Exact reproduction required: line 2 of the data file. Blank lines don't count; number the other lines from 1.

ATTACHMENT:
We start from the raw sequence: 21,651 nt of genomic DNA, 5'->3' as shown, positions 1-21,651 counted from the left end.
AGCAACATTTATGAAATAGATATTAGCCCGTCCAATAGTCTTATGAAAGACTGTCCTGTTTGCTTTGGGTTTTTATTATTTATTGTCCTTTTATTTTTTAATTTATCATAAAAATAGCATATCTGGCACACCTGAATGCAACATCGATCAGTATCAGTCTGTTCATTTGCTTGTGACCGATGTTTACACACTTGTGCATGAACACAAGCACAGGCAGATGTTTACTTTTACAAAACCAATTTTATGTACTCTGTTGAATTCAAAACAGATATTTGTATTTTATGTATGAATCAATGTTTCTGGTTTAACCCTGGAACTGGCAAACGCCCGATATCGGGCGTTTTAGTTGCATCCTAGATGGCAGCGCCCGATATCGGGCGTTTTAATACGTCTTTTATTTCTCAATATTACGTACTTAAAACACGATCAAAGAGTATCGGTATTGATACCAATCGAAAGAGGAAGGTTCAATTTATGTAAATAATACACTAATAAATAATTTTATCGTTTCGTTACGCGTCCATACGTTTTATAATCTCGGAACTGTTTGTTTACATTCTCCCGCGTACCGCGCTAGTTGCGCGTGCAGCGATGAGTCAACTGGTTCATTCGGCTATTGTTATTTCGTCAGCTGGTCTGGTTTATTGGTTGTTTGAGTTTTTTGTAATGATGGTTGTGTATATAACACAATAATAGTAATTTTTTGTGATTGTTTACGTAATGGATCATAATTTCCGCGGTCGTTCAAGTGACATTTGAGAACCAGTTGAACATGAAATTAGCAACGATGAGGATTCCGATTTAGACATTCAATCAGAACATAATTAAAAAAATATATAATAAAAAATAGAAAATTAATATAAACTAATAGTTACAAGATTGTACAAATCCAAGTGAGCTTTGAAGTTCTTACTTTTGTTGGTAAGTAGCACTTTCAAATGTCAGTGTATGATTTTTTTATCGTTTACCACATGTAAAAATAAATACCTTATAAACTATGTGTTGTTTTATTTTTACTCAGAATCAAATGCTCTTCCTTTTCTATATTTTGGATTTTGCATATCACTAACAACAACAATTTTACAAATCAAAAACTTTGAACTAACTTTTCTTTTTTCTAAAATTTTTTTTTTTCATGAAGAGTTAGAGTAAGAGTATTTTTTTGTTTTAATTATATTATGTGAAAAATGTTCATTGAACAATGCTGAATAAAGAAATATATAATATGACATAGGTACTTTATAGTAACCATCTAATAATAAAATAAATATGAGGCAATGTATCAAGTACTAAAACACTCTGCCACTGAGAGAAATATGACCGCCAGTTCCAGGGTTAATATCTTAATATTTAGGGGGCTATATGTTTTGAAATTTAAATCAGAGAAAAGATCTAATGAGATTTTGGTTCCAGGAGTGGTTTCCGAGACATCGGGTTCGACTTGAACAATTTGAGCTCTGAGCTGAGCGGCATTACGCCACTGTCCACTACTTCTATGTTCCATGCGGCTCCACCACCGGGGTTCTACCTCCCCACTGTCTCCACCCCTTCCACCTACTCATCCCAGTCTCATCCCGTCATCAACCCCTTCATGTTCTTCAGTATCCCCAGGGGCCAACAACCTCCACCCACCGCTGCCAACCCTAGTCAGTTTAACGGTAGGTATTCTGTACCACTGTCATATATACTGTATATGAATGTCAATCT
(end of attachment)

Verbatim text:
AGCAACATTTATGAAATAGATATTAGCCCGTCCAATAGTCTTATGAAAGACTGTCCTGTTTGCTTTGGGTTTTTATTATTTATTGTCCTTTTATTTTTTAATTTATCATAAAAATAGCATATCTGGCACACCTGAATGCAACATCGATCAGTATCAGTCTGTTCATTTGCTTGTGACCGATGTTTACACACTTGTGCATGAACACAAGCACAGGCAGATGTTTACTTTTACAAAACCAATTTTATGTACTCTGTTGAATTCAAAACAGATATTTGTATTTTATGTATGAATCAATGTTTCTGGTTTAACCCTGGAACTGGCAAACGCCCGATATCGGGCGTTTTAGTTGCATCCTAGATGGCAGCGCCCGATATCGGGCGTTTTAATACGTCTTTTATTTCTCAATATTACGTACTTAAAACACGATCAAAGAGTATCGGTATTGATACCAATCGAAAGAGGAAGGTTCAATTTATGTAAATAATACACTAATAAATAATTTTATCGTTTCGTTACGCGTCCATACGTTTTATAATCTCGGAACTGTTTGTTTACATTCTCCCGCGTACCGCGCTAGTTGCGCGTGCAGCGATGAGTCAACTGGTTCATTCGGCTATTGTTATTTCGTCAGCTGGTCTGGTTTATTGGTTGTTTGAGTTTTTTGTAATGATGGTTGTGTATATAACACAATAATAGTAATTTTTTGTGATTGTTTACGTAATGGATCATAATTTCCGCGGTCGTTCAAGTGACATTTGAGAACCAGTTGAACATGAAATTAGCAACGATGAGGATTCCGATTTAGACATTCAATCAGAACATAATTAAAAAAATATATAATAAAAAATAGAAAATTAATATAAACTAATAGTTACAAGATTGTACAAATCCAAGTGAGCTTTGAAGTTCTTACTTTTGTTGGTAAGTAGCACTTTCAAATGTCAGTGTATGATTTTTTTATCGTTTACCACATGTAAAAATAAATACCTTATAAACTATGTGTTGTTTTATTTTTACTCAGAATCAAATGCTCTTCCTTTTCTATATTTTGGATTTTGCATATCACTAACAACAACAATTTTACAAATCAAAAACTTTGAACTAACTTTTCTTTTTTCTAAAATTTTTTTTTTTCATGAAGAGTTAGAGTAAGAGTATTTTTTTGTTTTAATTATATTATGTGAAAAATGTTCATTGAACAATGCTGAATAAAGAAATATATAATATGACATAGGTACTTTATAGTAACCATCTAATAATAAAATAAATATGAGGCAATGTATCAAGTACTAAAACACTCTGCCACTGAGAGAAATATGACCGCCAGTTCCAGGGTTAATATCTTAATATTTAGGGGGCTATATGTTTTGAAATTTAAATCAGAGAAAAGATCTAATGAGATTTTGGTTCCAGGAGTGGTTTCCGAGACATCGGGTTCGACTTGAACAATTTGAGCTCTGAGCTGAGCGGCATTACGCCACTGTCCACTACTTCTATGTTCCATGCGGCTCCACCACCGGGGTTCTACCTCCCCACTGTCTCCACCCCTTCCACCTACTCATCCCAGTCTCATCCCGTCATCAACCCCTTCATGTTCTTCAGTATCCCCAGGGGCCAACAACCTCCACCCACCGCTGCCAACCCTAGTCAGTTTAACGGTAGGTATTCTGTACCACTGTCATATATACTGTATATGAATGTCAATCT